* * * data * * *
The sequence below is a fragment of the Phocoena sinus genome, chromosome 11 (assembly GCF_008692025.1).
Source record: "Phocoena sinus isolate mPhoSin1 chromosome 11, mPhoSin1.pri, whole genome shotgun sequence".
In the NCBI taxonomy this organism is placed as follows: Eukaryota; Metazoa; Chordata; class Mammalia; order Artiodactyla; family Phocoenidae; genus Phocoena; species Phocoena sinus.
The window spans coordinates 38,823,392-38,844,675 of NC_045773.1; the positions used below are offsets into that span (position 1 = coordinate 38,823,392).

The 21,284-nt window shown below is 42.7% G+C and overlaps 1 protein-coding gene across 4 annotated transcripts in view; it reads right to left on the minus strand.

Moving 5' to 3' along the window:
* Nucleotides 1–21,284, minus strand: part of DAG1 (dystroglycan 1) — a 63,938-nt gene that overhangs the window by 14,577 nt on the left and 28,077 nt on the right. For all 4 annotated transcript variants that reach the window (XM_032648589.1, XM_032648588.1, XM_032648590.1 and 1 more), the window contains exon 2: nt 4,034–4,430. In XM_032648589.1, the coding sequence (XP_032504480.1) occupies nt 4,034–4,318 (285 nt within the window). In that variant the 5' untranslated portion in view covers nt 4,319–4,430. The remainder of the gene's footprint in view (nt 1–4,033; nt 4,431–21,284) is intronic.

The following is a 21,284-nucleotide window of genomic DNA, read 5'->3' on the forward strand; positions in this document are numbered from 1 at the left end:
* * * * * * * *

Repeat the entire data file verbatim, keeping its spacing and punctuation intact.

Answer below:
The sequence below is a fragment of the Phocoena sinus genome, chromosome 11 (assembly GCF_008692025.1).
Source record: "Phocoena sinus isolate mPhoSin1 chromosome 11, mPhoSin1.pri, whole genome shotgun sequence".
In the NCBI taxonomy this organism is placed as follows: Eukaryota; Metazoa; Chordata; class Mammalia; order Artiodactyla; family Phocoenidae; genus Phocoena; species Phocoena sinus.
The window spans coordinates 38,823,392-38,844,675 of NC_045773.1; the positions used below are offsets into that span (position 1 = coordinate 38,823,392).

The 21,284-nt window shown below is 42.7% G+C and overlaps 1 protein-coding gene across 4 annotated transcripts in view; it reads right to left on the minus strand.

Moving 5' to 3' along the window:
* Nucleotides 1–21,284, minus strand: part of DAG1 (dystroglycan 1) — a 63,938-nt gene that overhangs the window by 14,577 nt on the left and 28,077 nt on the right. For all 4 annotated transcript variants that reach the window (XM_032648589.1, XM_032648588.1, XM_032648590.1 and 1 more), the window contains exon 2: nt 4,034–4,430. In XM_032648589.1, the coding sequence (XP_032504480.1) occupies nt 4,034–4,318 (285 nt within the window). In that variant the 5' untranslated portion in view covers nt 4,319–4,430. The remainder of the gene's footprint in view (nt 1–4,033; nt 4,431–21,284) is intronic.

The following is a 21,284-nucleotide window of genomic DNA, read 5'->3' on the forward strand; positions in this document are numbered from 1 at the left end: